Two thousand years ago - for many of those who first listened to Jesus himself, the mystical experience and realization he communicated was just too much.  And we all have noticed the same phenomenon with our liberal Quaker meetings' mystical silent worship.  In the case of my particular liberal Friends meeting, we have hundreds of people who love our message of love and light, our emphasis on living a spiritual and compassionate life each and every day, and our egalitarian community that is always present to welcome and support all in their spiritual journeys.  Yet, there are at most a few dozen worshippers on Sunday.  Still, the meeting house and grounds are financially supported, visited and nurtured - so that this beacon of light and love is sustained and available in the community should any feel drawn to a mystical experience with others.

Perhaps this is purpose enough.

Howard, clearly there was a strong mystical center to Jesus' Messages.

Equally clearly, they didn't hang him up for teaching people Centering Prayer -- but for his ongoing aid and comfort to those people suffering too urgently from the "filthy rotten system" of his day -- which on close examination looks all too similar to the filthy rotten system of modern times, which Dorothy Day also condemned. Contemporary Quakers have worked within that system far too comfortably, have become far too complicit in it -- and so have far too many churches of the exuberantly-vocal sort. The clientelle of those churches, however, are largely people with sufferings too urgent to wait, yet forced to wait... and wait -- and needing to cry out their emotions to keep the stones from having to do it.

Perhaps the stones will have to do it before we can?

A few comments:

I think this is an insightful post.  It resonates with my own experience and history.  In general I think Quakers who practice silent prayer underestimate how difficult it is for people to enter into this kind of worship.  And not much guidance into this domain of interior silence is offered to newcomers.  I think the Quaker tradition has the resources for such guidance, but for some reason it does not seem to be offered in a way that makes it a little easier for people to access.

Forrest -- there are examples of people who have been arrested and imprisoned for teaching the prayer of interior silence.  The entire episode of 'Quietism' in Europe gives us many examples.  Miguel Molinos was arrested and died in prison for this kind of teaching.  Madame Guyon was imprisoned 4 times.  Malaval was forced to recant his own teaching.  Fenelon was driven from Paris, etc.  I know this surprises us that such a simple practice would generate such a strong reaction; but historically there are many examples.  

In other words, I tend to agree with Howard that the mysticism of Jesus was a causal factor for the hostility surrounding Him.  It may not be the entire story, but I think it was a significant factor, just as it has been in history and remains so today.  There are, for example, traditional Catholics who very hostile to Centering Prayer, and there are Protestants who argue that interior silence is of the Devil.  This surprised me when I ran across it, but it is a widespread and rather intense critique.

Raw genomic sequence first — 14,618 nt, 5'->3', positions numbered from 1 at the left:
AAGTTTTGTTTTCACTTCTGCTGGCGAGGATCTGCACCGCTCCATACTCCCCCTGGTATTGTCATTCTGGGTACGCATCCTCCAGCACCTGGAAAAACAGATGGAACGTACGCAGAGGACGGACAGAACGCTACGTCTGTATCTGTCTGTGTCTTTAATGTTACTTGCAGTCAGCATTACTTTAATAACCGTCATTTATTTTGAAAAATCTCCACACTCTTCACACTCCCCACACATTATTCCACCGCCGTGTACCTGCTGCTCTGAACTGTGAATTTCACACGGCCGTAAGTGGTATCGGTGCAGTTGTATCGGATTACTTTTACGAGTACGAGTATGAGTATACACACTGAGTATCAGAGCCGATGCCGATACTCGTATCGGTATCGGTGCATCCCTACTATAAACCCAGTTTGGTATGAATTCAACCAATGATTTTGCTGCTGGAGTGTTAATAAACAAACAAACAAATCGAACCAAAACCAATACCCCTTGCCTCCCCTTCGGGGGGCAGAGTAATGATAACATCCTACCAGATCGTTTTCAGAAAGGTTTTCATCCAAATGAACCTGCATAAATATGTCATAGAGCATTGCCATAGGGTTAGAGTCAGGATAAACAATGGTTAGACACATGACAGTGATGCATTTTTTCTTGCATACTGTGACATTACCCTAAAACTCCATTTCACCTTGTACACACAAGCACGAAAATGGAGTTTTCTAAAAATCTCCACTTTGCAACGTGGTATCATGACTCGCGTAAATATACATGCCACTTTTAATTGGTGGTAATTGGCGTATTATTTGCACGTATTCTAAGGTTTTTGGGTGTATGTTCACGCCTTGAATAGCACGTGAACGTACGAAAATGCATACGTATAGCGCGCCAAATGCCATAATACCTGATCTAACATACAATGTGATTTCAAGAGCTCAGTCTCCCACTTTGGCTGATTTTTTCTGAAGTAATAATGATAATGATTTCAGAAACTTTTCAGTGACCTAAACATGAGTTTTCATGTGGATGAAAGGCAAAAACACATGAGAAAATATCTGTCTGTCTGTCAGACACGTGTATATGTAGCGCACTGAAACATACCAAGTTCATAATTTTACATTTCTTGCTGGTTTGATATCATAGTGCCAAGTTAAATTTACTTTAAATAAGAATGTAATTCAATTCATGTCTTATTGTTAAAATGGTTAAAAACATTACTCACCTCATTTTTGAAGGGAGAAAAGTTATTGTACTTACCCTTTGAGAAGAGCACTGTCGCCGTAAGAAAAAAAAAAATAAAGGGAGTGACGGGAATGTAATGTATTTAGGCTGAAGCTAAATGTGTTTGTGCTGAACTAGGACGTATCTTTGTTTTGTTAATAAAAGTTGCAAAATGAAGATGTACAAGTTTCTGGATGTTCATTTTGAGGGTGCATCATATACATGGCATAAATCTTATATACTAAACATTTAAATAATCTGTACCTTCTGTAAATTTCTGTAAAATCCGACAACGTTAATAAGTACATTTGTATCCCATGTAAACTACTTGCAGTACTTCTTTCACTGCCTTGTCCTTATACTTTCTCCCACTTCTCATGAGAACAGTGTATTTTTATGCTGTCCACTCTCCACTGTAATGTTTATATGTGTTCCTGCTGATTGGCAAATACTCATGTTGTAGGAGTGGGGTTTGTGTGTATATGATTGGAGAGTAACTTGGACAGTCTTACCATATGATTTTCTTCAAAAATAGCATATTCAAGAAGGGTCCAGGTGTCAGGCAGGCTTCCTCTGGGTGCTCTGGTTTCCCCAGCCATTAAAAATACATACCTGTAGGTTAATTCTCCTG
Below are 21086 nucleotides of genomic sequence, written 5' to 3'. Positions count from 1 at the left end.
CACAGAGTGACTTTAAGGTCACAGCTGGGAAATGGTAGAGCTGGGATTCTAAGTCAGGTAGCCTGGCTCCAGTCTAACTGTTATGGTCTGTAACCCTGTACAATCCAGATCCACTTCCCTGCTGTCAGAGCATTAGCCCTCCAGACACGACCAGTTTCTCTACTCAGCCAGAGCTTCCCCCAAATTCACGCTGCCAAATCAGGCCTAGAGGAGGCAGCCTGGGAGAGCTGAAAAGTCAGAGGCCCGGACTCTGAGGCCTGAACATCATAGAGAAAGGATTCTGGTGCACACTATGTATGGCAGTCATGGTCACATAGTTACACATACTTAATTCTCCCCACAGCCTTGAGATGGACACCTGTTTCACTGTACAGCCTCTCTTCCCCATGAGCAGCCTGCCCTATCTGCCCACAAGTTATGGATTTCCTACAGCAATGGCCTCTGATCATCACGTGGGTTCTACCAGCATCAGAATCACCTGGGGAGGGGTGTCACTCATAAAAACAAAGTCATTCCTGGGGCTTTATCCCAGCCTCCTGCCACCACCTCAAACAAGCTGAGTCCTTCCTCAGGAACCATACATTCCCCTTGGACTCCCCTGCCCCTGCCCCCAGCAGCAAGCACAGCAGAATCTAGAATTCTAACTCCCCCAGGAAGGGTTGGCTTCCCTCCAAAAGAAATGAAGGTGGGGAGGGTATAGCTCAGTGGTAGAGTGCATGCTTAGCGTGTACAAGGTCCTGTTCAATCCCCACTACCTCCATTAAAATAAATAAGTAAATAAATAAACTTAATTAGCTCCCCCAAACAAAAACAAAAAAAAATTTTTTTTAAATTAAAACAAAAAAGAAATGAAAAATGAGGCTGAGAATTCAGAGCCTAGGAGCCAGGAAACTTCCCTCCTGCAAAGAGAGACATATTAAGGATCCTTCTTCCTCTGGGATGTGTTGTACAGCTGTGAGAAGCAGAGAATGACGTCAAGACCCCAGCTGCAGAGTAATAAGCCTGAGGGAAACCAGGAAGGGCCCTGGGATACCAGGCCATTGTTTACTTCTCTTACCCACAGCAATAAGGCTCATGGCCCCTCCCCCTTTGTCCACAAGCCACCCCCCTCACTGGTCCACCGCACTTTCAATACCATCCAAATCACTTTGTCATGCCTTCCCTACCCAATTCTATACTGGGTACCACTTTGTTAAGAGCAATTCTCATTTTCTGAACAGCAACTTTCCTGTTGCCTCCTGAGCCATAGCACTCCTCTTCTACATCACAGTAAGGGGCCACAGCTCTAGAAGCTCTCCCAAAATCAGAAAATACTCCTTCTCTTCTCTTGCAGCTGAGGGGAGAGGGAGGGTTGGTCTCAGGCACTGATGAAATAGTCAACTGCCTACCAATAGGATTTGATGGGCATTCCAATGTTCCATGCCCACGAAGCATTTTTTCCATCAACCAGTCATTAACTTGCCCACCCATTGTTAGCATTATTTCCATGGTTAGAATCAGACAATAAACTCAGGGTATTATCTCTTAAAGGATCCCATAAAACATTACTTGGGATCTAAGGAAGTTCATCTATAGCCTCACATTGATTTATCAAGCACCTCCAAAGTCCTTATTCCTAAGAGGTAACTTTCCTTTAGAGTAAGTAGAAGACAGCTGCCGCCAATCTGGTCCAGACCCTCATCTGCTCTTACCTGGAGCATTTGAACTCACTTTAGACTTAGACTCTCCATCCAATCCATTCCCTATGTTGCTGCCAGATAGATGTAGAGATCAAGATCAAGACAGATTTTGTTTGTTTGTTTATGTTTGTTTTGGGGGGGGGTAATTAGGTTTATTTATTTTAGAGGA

Best wishes.

Catholic Spain considered mystical practices heretical, as personal efforts to approach God directly rather than through the sacraments and/or the help of a priest. That was a highly-charged political issue in that time and place.

1st Century Israelites (and their religious authorities) had no political objections to holy men, so long as they didn't enter the Temple and prophesy its destruction in words used by Jeremiah before the 500-years-ago destruction of the First Temple ("den of thieves" being an implied criticism that the priestly hierarchy operating that establishment may have been inclined to take personally -- and a reference no Israelite would have missed to this passage):


"Do not trust in these deceptive words: 'This is the Temple of the Lord, the Temple of the Lord, the Temple of the Lord.'

"For if you truly amend your doings, if you truly execute justice one with another, if you do not oppress the foreigner, the fatherless or the widow, or shed innocent blood in this place, and if you do not go after other gods to your own hurt, then I will let you dwell in this place, in the land that I gave fof old to your fathers forever.

"Behold, you trust in deceptive words to no avail. Will you steal, murder, commit adultery, burn incense to Ba'al, and go after other gods that you have not known, and then come and stand before Me in this house, which is called by My name, and say 'We are delivered!' only to go on doing all these abominations? Has this house, which is called by My name, become a den of robbers in your eyes? Behold, I Myself have seen it, says the Lord. Go now to my place that was in Shiloh, where I made My Name dwell at first, and see what I have done to it for the wickedness of My people Israel. And now, because you have done all these things...

"I will do to the house which is called by My name, and in which you trust, and to the place which I gave to you and your fathers, as I did to Shiloh."


Jeremiah was very nearly killed for those words; then Jesus alluded to them in the Temple built over the First Temple's ruined site; was that apolitical mysticism"?